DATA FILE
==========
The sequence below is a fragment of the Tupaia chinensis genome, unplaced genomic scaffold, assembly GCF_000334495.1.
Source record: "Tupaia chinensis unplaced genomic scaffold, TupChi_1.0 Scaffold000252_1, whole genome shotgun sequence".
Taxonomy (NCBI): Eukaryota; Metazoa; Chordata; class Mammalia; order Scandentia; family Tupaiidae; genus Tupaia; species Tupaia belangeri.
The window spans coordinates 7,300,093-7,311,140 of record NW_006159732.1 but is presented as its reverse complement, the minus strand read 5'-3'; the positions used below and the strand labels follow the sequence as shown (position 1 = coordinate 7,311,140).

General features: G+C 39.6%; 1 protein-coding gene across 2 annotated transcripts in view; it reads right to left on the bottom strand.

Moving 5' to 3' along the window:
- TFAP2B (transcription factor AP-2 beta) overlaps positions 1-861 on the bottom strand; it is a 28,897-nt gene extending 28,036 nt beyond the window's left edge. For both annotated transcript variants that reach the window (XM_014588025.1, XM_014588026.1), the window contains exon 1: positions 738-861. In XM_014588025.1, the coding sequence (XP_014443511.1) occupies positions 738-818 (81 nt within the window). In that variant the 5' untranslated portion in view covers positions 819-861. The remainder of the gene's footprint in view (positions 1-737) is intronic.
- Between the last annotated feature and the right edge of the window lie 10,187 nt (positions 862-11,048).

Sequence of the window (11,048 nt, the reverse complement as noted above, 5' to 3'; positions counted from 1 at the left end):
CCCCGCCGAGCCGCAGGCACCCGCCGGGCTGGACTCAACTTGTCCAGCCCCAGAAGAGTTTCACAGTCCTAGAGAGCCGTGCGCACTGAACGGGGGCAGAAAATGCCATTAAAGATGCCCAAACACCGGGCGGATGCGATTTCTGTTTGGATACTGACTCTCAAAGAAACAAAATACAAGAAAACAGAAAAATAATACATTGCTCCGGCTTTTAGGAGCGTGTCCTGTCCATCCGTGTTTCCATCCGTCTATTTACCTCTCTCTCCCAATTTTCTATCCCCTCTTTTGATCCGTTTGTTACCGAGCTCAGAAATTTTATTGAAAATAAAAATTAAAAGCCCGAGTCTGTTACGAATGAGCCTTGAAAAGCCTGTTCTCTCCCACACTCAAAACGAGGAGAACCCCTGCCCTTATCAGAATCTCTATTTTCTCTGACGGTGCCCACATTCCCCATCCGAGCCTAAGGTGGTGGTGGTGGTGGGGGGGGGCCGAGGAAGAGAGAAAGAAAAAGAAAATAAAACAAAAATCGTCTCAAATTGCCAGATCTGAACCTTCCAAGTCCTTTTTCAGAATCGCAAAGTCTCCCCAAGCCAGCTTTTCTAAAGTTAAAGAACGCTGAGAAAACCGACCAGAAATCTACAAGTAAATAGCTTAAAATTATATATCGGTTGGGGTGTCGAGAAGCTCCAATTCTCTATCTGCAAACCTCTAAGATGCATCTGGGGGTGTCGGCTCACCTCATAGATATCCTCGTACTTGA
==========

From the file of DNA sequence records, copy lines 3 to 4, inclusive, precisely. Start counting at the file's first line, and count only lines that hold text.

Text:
Taxonomy (NCBI): Eukaryota; Metazoa; Chordata; class Mammalia; order Scandentia; family Tupaiidae; genus Tupaia; species Tupaia belangeri.
The window spans coordinates 7,300,093-7,311,140 of record NW_006159732.1 but is presented as its reverse complement, the minus strand read 5'-3'; the positions used below and the strand labels follow the sequence as shown (position 1 = coordinate 7,311,140).